Mr. Speaker, I really miss my good friend, Rahim Jaffer, in this House.
We are into the second series of amendments on Bill C-10. Bill C-10 is a 528 page document.
There are parts of this bill that we are not comfortable with. As my colleague, the member for Scarborough—Rouge River, clearly pointed out, if we try to amend or change the bill, that will trigger an election.
My constituents keep telling me that these are difficult and trying times but what do I tell John MacDonald, the unemployed auto worker? Do I tell him that we do not care that he is unemployed, that we do not care that he cannot pay his mortgage, that we want to go to an election? We know how principled people are, and I am going to get into that as well. The member for Outremont talked about principles. This is the arena where we sometimes have the opportunity to talk about those principles, so let us put them on the table.
Part of these amendments have to do with the Navigable Waters Protection Act. The last thing I want to do is to go to Rice Lake and say that we cannot do this and we cannot do that. I do not want my constituents to be prevented from canoeing in certain areas that they use for recreational purposes. It is a difficult situation. However, as my colleague from Scarborough—Rouge River said, maybe improvements are being made to the marina, or a bridge or other infrastructure related to the area and we do not want that to be impeded.
Earlier on the member for Outremont talked about the Liberals having no principles. In order to appreciate where we are today we have to go back in history, because he is saying that we have no principles because we will not defeat the government on the budget. This Liberal team today is putting Canadians first and not our vested interests. That is why we are putting some water in our wine. There are areas in the budget that we do not agree with. There are flaws, if I may describe them as such.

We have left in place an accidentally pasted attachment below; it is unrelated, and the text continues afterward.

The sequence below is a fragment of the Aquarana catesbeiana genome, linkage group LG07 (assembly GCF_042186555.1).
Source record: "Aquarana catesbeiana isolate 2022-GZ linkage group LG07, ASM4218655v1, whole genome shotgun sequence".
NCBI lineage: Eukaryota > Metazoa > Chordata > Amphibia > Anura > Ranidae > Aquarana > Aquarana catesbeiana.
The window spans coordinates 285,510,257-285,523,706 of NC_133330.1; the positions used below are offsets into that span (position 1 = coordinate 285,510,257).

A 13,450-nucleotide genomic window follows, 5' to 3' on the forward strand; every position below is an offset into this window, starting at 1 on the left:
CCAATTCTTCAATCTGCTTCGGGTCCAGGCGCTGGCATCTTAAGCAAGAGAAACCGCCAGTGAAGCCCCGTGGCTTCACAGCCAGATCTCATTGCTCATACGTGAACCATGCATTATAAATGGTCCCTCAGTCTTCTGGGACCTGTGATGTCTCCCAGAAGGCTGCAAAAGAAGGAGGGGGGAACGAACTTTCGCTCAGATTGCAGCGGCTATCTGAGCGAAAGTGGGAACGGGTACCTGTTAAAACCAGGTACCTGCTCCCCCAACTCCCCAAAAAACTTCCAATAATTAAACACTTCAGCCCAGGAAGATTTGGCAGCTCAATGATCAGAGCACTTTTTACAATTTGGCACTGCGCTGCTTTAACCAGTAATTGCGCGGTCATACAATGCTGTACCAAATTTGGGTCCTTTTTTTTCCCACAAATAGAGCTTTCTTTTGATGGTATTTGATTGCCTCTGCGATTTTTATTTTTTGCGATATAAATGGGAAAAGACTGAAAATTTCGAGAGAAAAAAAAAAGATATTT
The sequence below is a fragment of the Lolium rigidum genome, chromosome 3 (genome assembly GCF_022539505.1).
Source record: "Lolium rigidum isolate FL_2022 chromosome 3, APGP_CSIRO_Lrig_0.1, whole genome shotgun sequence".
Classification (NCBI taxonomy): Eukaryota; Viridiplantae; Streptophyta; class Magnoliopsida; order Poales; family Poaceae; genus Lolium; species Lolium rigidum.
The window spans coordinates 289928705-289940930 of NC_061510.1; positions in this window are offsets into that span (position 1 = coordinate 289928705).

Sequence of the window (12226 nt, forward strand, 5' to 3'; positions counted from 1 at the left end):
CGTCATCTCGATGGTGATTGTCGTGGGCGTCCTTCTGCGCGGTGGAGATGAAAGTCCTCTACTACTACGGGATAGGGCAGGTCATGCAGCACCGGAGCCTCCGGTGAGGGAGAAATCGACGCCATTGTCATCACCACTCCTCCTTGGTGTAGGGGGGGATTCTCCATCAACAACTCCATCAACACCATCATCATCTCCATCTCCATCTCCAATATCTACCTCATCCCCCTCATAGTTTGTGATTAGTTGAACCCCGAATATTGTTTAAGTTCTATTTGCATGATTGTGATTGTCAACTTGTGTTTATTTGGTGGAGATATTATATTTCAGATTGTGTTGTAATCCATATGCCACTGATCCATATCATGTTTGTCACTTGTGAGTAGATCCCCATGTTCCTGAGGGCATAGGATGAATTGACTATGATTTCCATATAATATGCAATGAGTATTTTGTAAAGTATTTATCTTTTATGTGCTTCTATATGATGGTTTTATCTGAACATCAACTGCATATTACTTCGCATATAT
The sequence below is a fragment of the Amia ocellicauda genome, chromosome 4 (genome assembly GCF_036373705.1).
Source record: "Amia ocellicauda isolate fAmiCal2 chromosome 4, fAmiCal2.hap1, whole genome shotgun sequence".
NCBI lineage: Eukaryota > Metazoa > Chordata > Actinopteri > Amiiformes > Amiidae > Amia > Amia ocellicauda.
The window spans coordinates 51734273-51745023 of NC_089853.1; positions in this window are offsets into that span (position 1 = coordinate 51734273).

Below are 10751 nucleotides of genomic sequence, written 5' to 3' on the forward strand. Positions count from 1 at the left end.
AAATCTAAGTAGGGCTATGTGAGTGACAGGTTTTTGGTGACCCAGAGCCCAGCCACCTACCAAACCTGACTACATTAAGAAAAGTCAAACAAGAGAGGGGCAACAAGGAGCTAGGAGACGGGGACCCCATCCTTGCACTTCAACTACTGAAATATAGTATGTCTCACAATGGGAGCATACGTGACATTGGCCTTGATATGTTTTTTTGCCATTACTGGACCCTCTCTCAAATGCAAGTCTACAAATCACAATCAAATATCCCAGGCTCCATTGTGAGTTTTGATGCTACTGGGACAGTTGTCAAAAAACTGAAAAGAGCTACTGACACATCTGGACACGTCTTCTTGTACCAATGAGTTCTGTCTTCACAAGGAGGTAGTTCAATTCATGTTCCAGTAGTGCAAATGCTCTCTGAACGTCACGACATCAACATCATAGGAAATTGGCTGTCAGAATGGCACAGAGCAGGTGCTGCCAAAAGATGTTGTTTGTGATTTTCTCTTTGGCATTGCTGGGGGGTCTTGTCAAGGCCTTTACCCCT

I want to give the member for Edmonton—Strathcona a history lesson, because she is newly elected. I want to give the member for Outremont a history lesson as well. If we try to make amendments, it has been clearly spelled out that this will be a confidence vote and it will trigger an election which Canadians do not want, and more important, cannot afford.
What Canadians have told us repeatedly, what my constituents have told me repeatedly, and we are here to speak on behalf of our constituents, is they want us to do what we can to stimulate the economy, to bring back those jobs that have been lost.
In my province of Ontario hundreds of thousands of jobs have been lost. The auto industry is hurting badly. The city of Toronto cannot repair its roads. It is having to impose levies and increase taxes continuously.
Seniors in my riding are hurting because they live on fixed incomes. They are not income generators. When we impose on their pensions by $10 a month, that is a lot for a senior. When students want to go on to college and university but they cannot afford it because tuitions have gone up, that impedes Canada's future.
The member for Outremont talks about principles, but let me remind him and the member for Edmonton—Strathcona of budget 2005. Members of the New Democratic Party, the principled party supposedly, came to us when we were in government. It was a good budget. We covered every area, but they said they wanted amendments to it in order to support the budget. They wanted more money for housing, to which we agreed. They wanted more money for urban transit, to which we agreed. They wanted more money for the environment, to which we agreed. They wanted more money for post-secondary education, to which we agreed.